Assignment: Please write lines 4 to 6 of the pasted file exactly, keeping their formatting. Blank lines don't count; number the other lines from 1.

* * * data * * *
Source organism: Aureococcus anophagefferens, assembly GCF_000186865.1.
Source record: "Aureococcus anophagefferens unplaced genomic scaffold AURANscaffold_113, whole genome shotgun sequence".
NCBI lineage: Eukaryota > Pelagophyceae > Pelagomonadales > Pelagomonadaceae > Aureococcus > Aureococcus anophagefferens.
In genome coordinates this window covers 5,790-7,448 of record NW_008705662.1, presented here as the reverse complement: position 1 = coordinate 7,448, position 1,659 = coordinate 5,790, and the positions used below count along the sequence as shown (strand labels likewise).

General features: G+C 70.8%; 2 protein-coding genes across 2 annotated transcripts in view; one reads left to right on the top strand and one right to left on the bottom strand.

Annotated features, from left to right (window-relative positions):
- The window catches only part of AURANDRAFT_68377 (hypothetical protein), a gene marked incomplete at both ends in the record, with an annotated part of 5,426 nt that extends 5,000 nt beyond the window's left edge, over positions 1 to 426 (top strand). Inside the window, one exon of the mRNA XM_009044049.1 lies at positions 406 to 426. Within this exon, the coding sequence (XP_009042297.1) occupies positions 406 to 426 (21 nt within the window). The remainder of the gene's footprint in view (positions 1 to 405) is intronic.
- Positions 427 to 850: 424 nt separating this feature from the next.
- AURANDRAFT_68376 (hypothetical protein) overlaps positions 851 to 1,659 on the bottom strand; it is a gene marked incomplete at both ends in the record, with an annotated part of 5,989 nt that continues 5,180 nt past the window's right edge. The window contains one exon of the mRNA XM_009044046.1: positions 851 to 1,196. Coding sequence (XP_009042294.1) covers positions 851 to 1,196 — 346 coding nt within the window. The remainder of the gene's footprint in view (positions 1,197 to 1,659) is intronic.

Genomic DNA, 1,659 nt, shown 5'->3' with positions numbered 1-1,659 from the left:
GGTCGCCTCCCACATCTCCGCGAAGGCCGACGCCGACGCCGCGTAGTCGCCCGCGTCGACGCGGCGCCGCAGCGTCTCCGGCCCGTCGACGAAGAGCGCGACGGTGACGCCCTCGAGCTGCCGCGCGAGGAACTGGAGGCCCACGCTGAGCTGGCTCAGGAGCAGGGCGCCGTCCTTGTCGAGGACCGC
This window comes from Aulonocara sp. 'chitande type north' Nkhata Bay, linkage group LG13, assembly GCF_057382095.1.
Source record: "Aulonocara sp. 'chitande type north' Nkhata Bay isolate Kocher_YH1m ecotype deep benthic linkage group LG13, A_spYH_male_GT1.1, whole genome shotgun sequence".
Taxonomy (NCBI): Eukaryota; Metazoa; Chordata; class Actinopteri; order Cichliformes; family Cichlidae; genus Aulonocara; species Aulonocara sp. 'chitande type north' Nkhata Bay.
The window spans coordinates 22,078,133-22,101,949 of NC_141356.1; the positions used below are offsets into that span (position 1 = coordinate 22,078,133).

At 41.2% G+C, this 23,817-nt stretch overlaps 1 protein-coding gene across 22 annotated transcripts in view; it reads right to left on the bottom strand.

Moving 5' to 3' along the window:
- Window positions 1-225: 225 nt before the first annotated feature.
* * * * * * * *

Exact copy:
In genome coordinates this window covers 5,790-7,448 of record NW_008705662.1, presented here as the reverse complement: position 1 = coordinate 7,448, position 1,659 = coordinate 5,790, and the positions used below count along the sequence as shown (strand labels likewise).

General features: G+C 70.8%; 2 protein-coding genes across 2 annotated transcripts in view; one reads left to right on the top strand and one right to left on the bottom strand.

Annotated features, from left to right (window-relative positions):